In July, Claire Hudson travelled to Malawi with a Global Village team to support our Malawi Partnership. Here, Claire shares 5 memories from the experience.
Our team had the privilege of working alongside two families from neighbouring villages in the Salima District. The area has been badly affected by HIV/AIDs resulting in many of the children being orphaned. The team also had the opportunity to visit other projects to see first-hand the impact of support from Northern Ireland.
These hard-working and resourceful families really touched our hearts. Here are some fond memories:
Ketilina (40, right) had to care and provide for her children by herself, since her husband passed away 2 years ago. She felt very vulnerable and constantly worried about her grass thatched roof caving in on top of her two little girls, Rezita (4) & Grades (2). She couldn’t believe it when the Chief of the village, told her she was chosen for a Habitat home, it was beyond her wildest dreams. Every day she greeted us with a smile and worked hard carrying cement on her head to the building site to make sure we had enough to lay bricks.
Thanks to her new Habitat home, Ketilina can now spend any income she makes on food for her family, instead of repairing the roof that troubled her so much in the past. “I am so happy, my children now have a bright future ahead of them” said Ketilina.
One of the local builders we worked alongside was Joseph (right). He taught us how to build the ‘best walls ever’. He would say ‘perfect’, after each row of bricks we laid, while tapping and aligning them and giving us pointers on how to make the next row even better.
Joseph had already worked on a number of Habitat homes and he was so thankful for the skills he had learned, as they meant he has a regular income to support his family. He was such a hard worker, he never took a break and always had a smile on his face.
When we told him we would be visiting a few completed Habitat homes, he was very proud to tell us that he had built one of them. He was able to tell us all about the family he had built for. He was so proud to be able to work on another Habitat home and help another family in need.
Muzayani (40, right), the mother of one of the families we were building alongside, kindly invited us into her current home. It consisted of two small rooms, it had grass thatched roof, dirt floors and mud walls. The only light coming in was from the holes in the roof and we could just about all squeeze in. I couldn’t imagine how Muzayani slept there at night watching over her 4 children, one which is only 1 years old.
Mud slides were visible on the walls where rain had nearly succeeded in collapsing the walls in on them. Muzayani heavily relied on her eldest son Libmani (16), who was the man of the house since his father died just before the youngest child was born. He helped his mum with chores, fetched water from the well which was a couple of kms away from their home, and took care of his siblings as well as carrying out piece work to provide for the family. He didn’t have time or the clothes to attend school.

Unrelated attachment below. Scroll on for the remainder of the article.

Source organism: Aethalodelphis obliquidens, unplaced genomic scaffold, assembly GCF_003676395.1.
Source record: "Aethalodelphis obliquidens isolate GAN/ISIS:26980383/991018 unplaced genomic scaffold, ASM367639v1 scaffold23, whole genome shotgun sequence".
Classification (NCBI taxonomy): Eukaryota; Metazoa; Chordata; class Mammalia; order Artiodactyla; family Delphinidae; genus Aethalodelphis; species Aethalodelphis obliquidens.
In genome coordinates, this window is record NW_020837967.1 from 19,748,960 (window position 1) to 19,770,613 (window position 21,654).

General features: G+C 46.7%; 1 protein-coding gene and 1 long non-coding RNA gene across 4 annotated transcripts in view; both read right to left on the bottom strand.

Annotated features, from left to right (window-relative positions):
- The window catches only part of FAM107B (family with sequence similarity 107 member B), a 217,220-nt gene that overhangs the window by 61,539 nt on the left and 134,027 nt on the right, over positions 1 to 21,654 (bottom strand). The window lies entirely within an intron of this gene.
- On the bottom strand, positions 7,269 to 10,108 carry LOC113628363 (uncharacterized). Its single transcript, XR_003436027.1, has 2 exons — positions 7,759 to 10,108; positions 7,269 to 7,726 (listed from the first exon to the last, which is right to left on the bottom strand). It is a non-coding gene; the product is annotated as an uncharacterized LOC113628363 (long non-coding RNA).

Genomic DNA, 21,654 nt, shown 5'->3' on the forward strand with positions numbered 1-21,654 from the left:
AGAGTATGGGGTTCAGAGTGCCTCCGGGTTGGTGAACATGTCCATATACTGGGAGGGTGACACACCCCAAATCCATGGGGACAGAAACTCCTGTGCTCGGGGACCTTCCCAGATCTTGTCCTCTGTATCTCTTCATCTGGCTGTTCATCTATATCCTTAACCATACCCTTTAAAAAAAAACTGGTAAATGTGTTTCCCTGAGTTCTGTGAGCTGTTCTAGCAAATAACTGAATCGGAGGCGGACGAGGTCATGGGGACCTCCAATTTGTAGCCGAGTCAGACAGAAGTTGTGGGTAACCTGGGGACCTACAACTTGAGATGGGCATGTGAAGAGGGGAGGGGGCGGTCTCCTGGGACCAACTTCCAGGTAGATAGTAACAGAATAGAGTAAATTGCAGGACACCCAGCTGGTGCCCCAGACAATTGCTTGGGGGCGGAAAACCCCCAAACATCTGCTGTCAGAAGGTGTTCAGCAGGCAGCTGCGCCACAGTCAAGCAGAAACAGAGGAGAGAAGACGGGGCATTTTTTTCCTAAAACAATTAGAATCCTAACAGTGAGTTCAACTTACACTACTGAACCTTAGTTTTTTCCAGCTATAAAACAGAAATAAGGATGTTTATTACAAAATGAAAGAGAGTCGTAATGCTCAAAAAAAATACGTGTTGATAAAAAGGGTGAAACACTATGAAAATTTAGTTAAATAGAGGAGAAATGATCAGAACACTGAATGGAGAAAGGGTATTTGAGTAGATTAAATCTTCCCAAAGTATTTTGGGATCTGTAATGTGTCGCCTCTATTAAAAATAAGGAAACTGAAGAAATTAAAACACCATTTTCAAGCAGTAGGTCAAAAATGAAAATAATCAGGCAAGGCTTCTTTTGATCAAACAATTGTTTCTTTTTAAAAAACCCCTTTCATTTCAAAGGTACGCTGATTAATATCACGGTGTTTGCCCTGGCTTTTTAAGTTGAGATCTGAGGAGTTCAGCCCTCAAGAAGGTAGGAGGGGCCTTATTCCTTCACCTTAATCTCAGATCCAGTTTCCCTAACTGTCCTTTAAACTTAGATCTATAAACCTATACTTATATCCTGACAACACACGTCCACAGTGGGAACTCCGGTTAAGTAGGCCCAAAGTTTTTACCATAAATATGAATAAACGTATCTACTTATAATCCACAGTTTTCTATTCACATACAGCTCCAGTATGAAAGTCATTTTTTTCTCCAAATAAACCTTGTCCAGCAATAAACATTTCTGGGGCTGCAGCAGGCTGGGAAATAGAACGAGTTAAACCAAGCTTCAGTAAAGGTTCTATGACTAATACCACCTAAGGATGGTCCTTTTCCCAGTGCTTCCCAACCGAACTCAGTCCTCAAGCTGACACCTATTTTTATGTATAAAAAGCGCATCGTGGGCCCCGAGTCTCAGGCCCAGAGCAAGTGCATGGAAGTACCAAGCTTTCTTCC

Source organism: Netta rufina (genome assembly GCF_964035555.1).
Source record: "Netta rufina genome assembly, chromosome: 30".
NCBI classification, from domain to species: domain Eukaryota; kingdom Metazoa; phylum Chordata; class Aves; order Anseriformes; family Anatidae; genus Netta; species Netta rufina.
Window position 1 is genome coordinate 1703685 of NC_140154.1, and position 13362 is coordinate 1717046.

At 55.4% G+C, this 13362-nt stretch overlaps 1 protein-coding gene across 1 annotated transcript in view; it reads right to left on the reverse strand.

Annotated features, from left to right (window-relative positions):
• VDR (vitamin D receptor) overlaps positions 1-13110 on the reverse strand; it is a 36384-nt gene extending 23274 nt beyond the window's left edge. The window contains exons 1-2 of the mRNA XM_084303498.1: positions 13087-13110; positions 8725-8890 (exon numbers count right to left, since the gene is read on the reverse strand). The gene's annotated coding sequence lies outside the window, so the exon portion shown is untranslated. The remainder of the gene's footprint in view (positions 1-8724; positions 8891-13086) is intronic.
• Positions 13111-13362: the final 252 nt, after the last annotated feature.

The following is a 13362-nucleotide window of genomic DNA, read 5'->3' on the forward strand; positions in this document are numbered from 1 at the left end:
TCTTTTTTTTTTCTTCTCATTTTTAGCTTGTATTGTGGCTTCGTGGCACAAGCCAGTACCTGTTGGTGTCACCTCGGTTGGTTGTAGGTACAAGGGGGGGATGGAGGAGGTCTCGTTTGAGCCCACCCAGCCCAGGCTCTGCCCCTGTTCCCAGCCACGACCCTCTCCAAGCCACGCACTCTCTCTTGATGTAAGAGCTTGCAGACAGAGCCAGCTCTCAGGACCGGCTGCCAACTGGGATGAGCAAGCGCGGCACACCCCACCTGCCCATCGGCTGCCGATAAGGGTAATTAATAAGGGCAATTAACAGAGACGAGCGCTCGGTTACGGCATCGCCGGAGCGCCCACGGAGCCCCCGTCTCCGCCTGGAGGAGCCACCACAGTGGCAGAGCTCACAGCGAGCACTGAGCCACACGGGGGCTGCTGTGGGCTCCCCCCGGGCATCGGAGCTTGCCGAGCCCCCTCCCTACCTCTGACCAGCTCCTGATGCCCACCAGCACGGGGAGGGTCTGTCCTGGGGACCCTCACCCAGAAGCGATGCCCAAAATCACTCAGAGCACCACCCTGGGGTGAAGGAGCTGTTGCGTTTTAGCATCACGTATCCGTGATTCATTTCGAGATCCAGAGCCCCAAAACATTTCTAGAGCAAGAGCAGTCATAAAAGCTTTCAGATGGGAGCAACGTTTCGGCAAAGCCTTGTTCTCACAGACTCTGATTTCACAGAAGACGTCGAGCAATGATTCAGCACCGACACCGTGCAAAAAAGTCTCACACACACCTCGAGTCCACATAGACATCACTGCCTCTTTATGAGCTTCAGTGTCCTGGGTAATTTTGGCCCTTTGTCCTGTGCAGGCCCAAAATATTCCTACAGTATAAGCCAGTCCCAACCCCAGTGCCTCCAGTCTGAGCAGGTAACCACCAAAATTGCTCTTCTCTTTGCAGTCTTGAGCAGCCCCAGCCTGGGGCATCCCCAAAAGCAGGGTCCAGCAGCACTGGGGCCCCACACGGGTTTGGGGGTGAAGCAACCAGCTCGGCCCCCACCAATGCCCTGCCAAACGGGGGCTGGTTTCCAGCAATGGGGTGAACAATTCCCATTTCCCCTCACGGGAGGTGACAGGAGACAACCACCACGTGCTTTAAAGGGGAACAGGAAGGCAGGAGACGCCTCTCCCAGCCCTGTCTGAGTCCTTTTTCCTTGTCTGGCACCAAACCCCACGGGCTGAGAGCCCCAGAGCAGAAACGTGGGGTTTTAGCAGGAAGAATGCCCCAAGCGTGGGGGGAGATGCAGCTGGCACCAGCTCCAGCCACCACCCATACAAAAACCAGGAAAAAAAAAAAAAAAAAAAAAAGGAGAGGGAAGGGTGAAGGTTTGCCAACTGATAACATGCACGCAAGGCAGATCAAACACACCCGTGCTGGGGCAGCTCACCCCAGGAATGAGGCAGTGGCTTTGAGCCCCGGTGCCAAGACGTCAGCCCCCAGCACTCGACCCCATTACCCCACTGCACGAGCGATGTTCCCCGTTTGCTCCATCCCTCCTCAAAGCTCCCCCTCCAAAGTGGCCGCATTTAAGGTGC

Muzayani said her new home was ‘the greatest gift I’ve ever received’. She hoped it would improve the family’s health and she would have more money for food and Libmani might be able to go back to school and get an education.
At break time we were surrounded by the happy faces of the local children eager to play with us. We taught each other games and hugged and laughed together.
The children were so resourceful, making footballs and jump ropes out of discarded plastic bags. They found great joy in the simplest of things, they had so little, yet always wanted to share what they did have with us.
They looked out for each other. If one child fell, others would run to comfort them, they were all just one big family. We learned so much from them.
We also had the opportunity to visit local families who were already living in their Habitat homes. Jika (18, right) greeted us outside her Habitat home beckoning us inside. She was so proud to show us the home where she cares for her two little sisters Dora & Lucy, they all now feel safe and secure.
Jika eagerly showed us how she kept her home clean as well as how she covered herself and her sisters at night with their mosquito net to help prevent malaria. They are now in much better health, as they previously suffered from dry cough and malaria.
Every day on site after visiting Jika’s home, her little sister Dora, came to me and pointed over in the direction of her home, so excited, because I had visited her there. Dora has a brighter future ahead of her.
You can help so many other children like Dora, in need of a safe, secure place to call home, simply by making a small monthly donation here.
For more information on how you can join our Global Village programme, click here.